By Fred Nickols
If figuring out what to do is a defining characteristic of knowledge work, then what we ordinarily think of as problem solving is a core skill or competency for knowledge workers–if not the core competency.
However, solving problems in a business, organizational, or workplace setting is a far cry from solving them in the classroom. For one thing, there is often more than one correct or useful answer. For another, there is often no clear-cut, single cause to find and fix.
For a third, it is almost always the case that coming up with a solution is not enough; that solution must also be put into effect.
It is not enough, then, to teach people how to solve problems. They must not only figure out what to do, they must also get it done. Solution implementation is also a core competency for knowledge workers.
Let’s pause here to define a couple of key terms: solution and problem.
A solution is a course of action that, once carried out, produces the desired results. Solving problems in the workplace is not about finding solutions, it is about producing results. And, as has been alluded to, that involves two core activities:
- Investigating–figuring out what to do
- Intervening–getting it done
A problem is a situation that requires action but for which the required action is not immediately apparent. (If it is, there is no problem per se, merely a requirement to carry out an already settled upon or known course of action.)
These, then, are the elements, hallmarks, or characteristics of a problem in a business, organizational, or workplace setting:
- A requirement for action
- Uncertainty regarding the action to take
- Reducing the uncertainty regarding action (i.e., investigating the situation or figuring out what to do)
- Taking action in ways that produce the desired results (i.e., intervening or getting it done)
Let’s pick up now with the second of the two core activities: Intervening or getting it done.
To intervene in a workplace setting, whether implementing what is viewed as a solution or carrying out any other course of action, is to change things with some purpose, outcome, or set of results in mind. Right away the issue of determining what is to be changed comes to the fore. It is followed by several related matters. How to change it? When? In what ways? How? By whom? To what effect?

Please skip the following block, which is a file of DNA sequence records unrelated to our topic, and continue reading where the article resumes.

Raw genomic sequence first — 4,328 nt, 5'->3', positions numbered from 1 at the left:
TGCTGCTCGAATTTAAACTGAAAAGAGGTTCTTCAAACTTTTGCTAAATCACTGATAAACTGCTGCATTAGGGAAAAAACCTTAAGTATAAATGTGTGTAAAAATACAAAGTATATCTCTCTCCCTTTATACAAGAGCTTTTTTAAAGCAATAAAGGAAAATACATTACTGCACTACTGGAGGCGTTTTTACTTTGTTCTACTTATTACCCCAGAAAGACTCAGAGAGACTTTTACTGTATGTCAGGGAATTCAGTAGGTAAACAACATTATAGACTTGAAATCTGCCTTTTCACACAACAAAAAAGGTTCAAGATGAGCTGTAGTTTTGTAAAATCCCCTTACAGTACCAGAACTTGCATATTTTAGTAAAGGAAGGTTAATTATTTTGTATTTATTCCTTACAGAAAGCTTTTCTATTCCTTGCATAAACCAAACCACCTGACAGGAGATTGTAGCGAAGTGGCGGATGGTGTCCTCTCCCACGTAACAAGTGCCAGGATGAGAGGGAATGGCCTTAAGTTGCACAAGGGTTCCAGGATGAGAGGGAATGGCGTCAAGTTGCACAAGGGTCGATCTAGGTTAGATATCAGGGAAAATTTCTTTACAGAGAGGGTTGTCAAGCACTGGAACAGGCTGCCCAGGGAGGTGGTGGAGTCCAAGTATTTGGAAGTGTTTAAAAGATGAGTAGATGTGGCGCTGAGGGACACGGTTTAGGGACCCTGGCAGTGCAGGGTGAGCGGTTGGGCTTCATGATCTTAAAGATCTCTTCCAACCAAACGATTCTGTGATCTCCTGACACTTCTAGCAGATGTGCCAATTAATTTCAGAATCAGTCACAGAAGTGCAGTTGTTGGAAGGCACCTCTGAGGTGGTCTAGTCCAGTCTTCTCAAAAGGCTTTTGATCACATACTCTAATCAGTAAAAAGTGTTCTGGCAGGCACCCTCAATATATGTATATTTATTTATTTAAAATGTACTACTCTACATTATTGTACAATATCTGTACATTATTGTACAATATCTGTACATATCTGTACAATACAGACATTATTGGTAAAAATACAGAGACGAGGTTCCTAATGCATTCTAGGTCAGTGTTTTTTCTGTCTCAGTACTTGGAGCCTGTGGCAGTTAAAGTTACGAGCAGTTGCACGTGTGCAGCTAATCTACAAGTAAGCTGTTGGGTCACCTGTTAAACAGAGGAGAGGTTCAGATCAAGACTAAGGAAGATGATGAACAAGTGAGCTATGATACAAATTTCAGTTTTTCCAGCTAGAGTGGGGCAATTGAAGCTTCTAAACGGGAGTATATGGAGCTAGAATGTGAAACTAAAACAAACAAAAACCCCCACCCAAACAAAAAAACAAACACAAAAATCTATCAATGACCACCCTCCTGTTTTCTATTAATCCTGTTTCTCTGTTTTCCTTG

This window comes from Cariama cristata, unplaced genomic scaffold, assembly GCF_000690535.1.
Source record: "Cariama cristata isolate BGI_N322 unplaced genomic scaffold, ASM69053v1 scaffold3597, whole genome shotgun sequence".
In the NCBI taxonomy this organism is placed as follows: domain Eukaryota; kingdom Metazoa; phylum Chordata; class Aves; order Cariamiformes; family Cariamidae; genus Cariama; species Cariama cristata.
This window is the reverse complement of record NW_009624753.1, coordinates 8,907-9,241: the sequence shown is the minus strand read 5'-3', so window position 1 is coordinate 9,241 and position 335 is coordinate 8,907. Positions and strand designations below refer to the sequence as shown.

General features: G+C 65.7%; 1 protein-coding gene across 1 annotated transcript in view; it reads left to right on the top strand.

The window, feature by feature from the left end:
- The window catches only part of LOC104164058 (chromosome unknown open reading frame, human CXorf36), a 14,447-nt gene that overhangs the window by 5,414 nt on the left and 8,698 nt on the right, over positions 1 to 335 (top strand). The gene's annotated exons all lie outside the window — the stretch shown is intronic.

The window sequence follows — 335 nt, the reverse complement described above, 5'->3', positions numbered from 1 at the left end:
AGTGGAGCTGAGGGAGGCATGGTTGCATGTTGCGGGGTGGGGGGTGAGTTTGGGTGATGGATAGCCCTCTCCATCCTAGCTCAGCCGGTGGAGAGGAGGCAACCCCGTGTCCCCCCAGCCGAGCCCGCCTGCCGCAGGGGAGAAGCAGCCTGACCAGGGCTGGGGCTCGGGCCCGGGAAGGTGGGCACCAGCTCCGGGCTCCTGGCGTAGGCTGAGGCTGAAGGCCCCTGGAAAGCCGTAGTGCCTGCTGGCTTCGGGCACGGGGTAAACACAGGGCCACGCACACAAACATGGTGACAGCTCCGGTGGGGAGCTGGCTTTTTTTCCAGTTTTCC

Change, in a business, organizational, or workplace setting, is typically indirect; that is, you do not change it, you change something else and it changes as a consequence. It, of course, is the result you are after. And so, because change is indirect, you must think not just in terms of results but in terms of proximate, intermediate, and ultimate results. It is the ultimate result in this chain of results.
The end result you are after is usefully thought of as a variable, and your aim is one of changing its value. That variable exists in some structure composed of other variables and relationships, and an important part of your task as a business problem solver is to identify that structure; where in it the variable you wish to affect is located; other variables and relationships that affect it; and where and how in that structure you can take direct, immediate action and have the effects of your direct and immediate actions “ripple through” the structure of the situation eventually bringing the variable you have targeted to its required value.
Enter here two more useful concepts: points of intervention and points of evaluation.
- Points of intervention is a term that refers to those places in the structure of the situation where you can take direct, immediate action and that, in turn, will eventually affect in desired ways the variable you wish to bring to some required value.
- Points of evaluation is a term that refers to those places in the structure of the situation where you can assess the efficacy of your direct and immediate actions, their intermediate effects, and their ultimate effect on the targeted variable.
To intervene successfully, you must be able to trace the path that connects your points of intervention with your points of evaluation. To do that, you are well-served by identifying and mapping the structure of the situation in which you are intervening and in which the proximate, intermediate, and ultimate results exist. That structure is the context for your effort.
As stated at the beginning, solving problems in the workplace is a far cry from solving them in the classroom. For this reason, you are well-served by realizing that what you are doing is engineering a solution, not simply solving a problem. The process you use is better thought of as solution engineering instead of problem solving and you are better thought of as a “solution engineer” instead of a problem solver. The diagram below presents one view of solution engineering and serves to recap the preceding discussion.
This column is not the place to present an in-depth explanation of the model above or how to solve problems in the workplace. Instead, I will provide the interested reader with a link to an additional resource that can be examined and explored at the reader’s convenience and consistent with the reader’s interests: www.nickols.us/solution_engineering_basics.pdf. In turn, it will point to yet additional resources.
About the Author
Fred Nickols, CPT, is a performance improvement professional and the managing partner of Distance Consulting LLC. He is a longtime member of ISPI and a frequent contributor to its various publications. He can be contacted at firstname.lastname@example.org or on his website at www.nickols.us. Connect with Fred and read his posts on LinkedIn at https://www.linkedin.com/in/fwn2015. Follow Fred on Twitter at https://www.twitter.com/@fnickols.